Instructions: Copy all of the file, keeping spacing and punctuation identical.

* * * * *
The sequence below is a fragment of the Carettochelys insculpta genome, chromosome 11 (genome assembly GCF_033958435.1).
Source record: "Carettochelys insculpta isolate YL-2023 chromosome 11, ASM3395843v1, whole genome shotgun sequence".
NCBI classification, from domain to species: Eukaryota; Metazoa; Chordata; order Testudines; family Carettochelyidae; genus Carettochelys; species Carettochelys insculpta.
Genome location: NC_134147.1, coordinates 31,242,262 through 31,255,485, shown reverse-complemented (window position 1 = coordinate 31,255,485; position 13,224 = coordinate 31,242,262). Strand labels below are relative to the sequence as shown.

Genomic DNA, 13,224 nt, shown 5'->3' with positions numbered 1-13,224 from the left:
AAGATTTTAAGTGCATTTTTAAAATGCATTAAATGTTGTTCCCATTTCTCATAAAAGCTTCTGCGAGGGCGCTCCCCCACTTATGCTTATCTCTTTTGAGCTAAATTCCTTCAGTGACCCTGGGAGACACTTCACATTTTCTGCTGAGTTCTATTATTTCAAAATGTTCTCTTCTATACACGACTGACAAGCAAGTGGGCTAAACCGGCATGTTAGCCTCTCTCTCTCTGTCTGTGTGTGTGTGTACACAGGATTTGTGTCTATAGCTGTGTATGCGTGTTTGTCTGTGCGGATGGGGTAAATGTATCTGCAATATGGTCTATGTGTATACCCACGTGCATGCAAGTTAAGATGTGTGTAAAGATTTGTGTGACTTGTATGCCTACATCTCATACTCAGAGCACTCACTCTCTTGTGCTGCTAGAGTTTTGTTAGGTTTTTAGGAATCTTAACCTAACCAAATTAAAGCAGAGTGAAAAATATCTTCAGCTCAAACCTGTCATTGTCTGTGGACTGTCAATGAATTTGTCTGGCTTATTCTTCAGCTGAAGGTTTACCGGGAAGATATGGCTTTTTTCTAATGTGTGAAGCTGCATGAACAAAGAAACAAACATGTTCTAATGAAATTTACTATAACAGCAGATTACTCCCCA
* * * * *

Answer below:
The sequence below is a fragment of the Carettochelys insculpta genome, chromosome 11 (genome assembly GCF_033958435.1).
Source record: "Carettochelys insculpta isolate YL-2023 chromosome 11, ASM3395843v1, whole genome shotgun sequence".
NCBI classification, from domain to species: Eukaryota; Metazoa; Chordata; order Testudines; family Carettochelyidae; genus Carettochelys; species Carettochelys insculpta.
Genome location: NC_134147.1, coordinates 31,242,262 through 31,255,485, shown reverse-complemented (window position 1 = coordinate 31,255,485; position 13,224 = coordinate 31,242,262). Strand labels below are relative to the sequence as shown.

Genomic DNA, 13,224 nt, shown 5'->3' with positions numbered 1-13,224 from the left:
AAGATTTTAAGTGCATTTTTAAAATGCATTAAATGTTGTTCCCATTTCTCATAAAAGCTTCTGCGAGGGCGCTCCCCCACTTATGCTTATCTCTTTTGAGCTAAATTCCTTCAGTGACCCTGGGAGACACTTCACATTTTCTGCTGAGTTCTATTATTTCAAAATGTTCTCTTCTATACACGACTGACAAGCAAGTGGGCTAAACCGGCATGTTAGCCTCTCTCTCTCTGTCTGTGTGTGTGTGTACACAGGATTTGTGTCTATAGCTGTGTATGCGTGTTTGTCTGTGCGGATGGGGTAAATGTATCTGCAATATGGTCTATGTGTATACCCACGTGCATGCAAGTTAAGATGTGTGTAAAGATTTGTGTGACTTGTATGCCTACATCTCATACTCAGAGCACTCACTCTCTTGTGCTGCTAGAGTTTTGTTAGGTTTTTAGGAATCTTAACCTAACCAAATTAAAGCAGAGTGAAAAATATCTTCAGCTCAAACCTGTCATTGTCTGTGGACTGTCAATGAATTTGTCTGGCTTATTCTTCAGCTGAAGGTTTACCGGGAAGATATGGCTTTTTTCTAATGTGTGAAGCTGCATGAACAAAGAAACAAACATGTTCTAATGAAATTTACTATAACAGCAGATTACTCCCCA